A brief thought about the presentation of magic

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NCMarsh
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A brief thought about the presentation of magic

Postby NCMarsh » August 6th, 2002, 2:06 am

The following is quoted from the AP review of Ricky Jay and David Mamet's On The Stem (courtesy of Jim Steinmeyer's website):

"each magical effect arises organically from the storytelling, much as songs arise naturally from the plot of a good musical."

That really got me thinking...

If I really had magical powers, and I wanted to use those powers to give my merely mortal friends a unique kind of entertainment(as opposed to say...curing cancer), how would magic be introduced into our encounters?

I could say "you wanna see something cool?" But it seems unlikely...I can do magic anytime, anywhere, with anything...I don't have to wait to be around some specific prop -- I use what's at hand when it seems like the moment is ripe for a miracle...the miracle would be tailored to the moment...it would immerge naturally from the situation I was in...

perhaps I would use it to do something smart alecky, to play a friendly joke...perhaps to hammer in a point I was trying to make...perhaps, most likely, to solve a problem I couldn't solve through natural means (isn't this kind of empowerment, after all, the basic appeal of magic? to not be subject to gravity...to be able to simply pull money from the air when it was needed...)

Further, it would seem that the magician himself -- were he truly magic -- would not be terribly impressed by his own miracles...heck, he might even be slightly embarassed by them, but then why is he displaying them to mortals? The answers to these questions are probably determined by our specific charachter (i have yet to find mine)..but I think they're darn interesting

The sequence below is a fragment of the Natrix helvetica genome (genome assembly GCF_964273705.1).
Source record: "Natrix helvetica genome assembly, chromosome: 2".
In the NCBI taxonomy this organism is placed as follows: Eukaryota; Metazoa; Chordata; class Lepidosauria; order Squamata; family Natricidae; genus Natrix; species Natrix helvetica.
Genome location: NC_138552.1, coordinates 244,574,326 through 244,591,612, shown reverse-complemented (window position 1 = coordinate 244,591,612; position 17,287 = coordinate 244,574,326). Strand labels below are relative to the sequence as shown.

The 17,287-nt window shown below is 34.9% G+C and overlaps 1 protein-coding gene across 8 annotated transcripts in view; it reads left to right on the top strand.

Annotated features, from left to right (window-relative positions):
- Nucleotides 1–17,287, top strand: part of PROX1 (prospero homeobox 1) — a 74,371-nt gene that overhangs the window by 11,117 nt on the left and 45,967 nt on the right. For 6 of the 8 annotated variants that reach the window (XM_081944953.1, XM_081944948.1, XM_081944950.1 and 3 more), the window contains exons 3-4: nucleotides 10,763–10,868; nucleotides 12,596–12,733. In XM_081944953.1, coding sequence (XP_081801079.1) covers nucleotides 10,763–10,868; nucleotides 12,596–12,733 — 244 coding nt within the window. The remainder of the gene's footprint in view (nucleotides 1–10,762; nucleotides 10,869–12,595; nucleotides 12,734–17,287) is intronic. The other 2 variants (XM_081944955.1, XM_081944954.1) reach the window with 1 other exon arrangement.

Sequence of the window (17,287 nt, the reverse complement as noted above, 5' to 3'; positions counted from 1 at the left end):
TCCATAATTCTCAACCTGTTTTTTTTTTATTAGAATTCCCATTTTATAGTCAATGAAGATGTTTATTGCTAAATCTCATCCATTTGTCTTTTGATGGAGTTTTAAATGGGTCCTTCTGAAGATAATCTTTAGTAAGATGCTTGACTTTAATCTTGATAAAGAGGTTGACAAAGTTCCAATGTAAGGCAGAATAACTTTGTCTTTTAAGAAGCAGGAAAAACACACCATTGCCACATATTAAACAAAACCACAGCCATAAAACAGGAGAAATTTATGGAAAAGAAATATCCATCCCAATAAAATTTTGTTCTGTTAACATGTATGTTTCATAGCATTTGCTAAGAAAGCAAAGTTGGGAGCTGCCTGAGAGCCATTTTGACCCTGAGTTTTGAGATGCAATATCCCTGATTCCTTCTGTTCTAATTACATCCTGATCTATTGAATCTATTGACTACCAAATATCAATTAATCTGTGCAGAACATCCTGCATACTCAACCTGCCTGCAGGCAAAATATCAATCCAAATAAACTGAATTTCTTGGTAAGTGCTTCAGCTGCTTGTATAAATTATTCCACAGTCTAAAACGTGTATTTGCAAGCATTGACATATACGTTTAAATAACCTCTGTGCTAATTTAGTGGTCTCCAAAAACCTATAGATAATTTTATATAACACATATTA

The example I offer may not be a valid metaphor...one of magic's other main appeals is that it isn't real -- that its a safe exploration of the mysterious...even so, it seems that for the performance of magic to be effective it has to seem organic -- the audience must not be reminded of how contrived the thing is that they are watching...the magic should seem to happen because of the situation, the situation should not seem contrived for the sake of the magic...the more I think about it, the more I think that a performance of magic should be a natural, engaging, conversation punctuated by well motivated miracles...

This also points to something Tommy Wonder advocates: the in medias res presentation...that is a presentation that thrusts the spectators into the middle of the dramatic action and makes them wait to put what they're seeing into context...this is an ancient theatrical and literary ploy...if you doubt its effectiveness, watch an episode of Law and Order

these are just late night ramblings (actually...very early morning ramblings)...but i'm eager to hear what you think...How should magic look? What are we trying to evoke in our audiences? Why are we showing these marvelous things to them?

regards and best wishes,

nate.

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Brad Jeffers
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Re: A brief thought about the presentation of magic

Postby Brad Jeffers » August 6th, 2002, 10:41 am

Or you could just do a few card tricks ... people like that too. ;)

Jeremy Medows
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Re: A brief thought about the presentation of magic

Postby Jeremy Medows » August 6th, 2002, 12:34 pm

I know many people who think that musicals suck.
Have you ever been to a concert? Usually there is very little intro to the song. They just sing the damn songs and that's it.

Jeremy

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Re: A brief thought about the presentation of magic

Postby Jim Maloney_dup1 » August 6th, 2002, 12:40 pm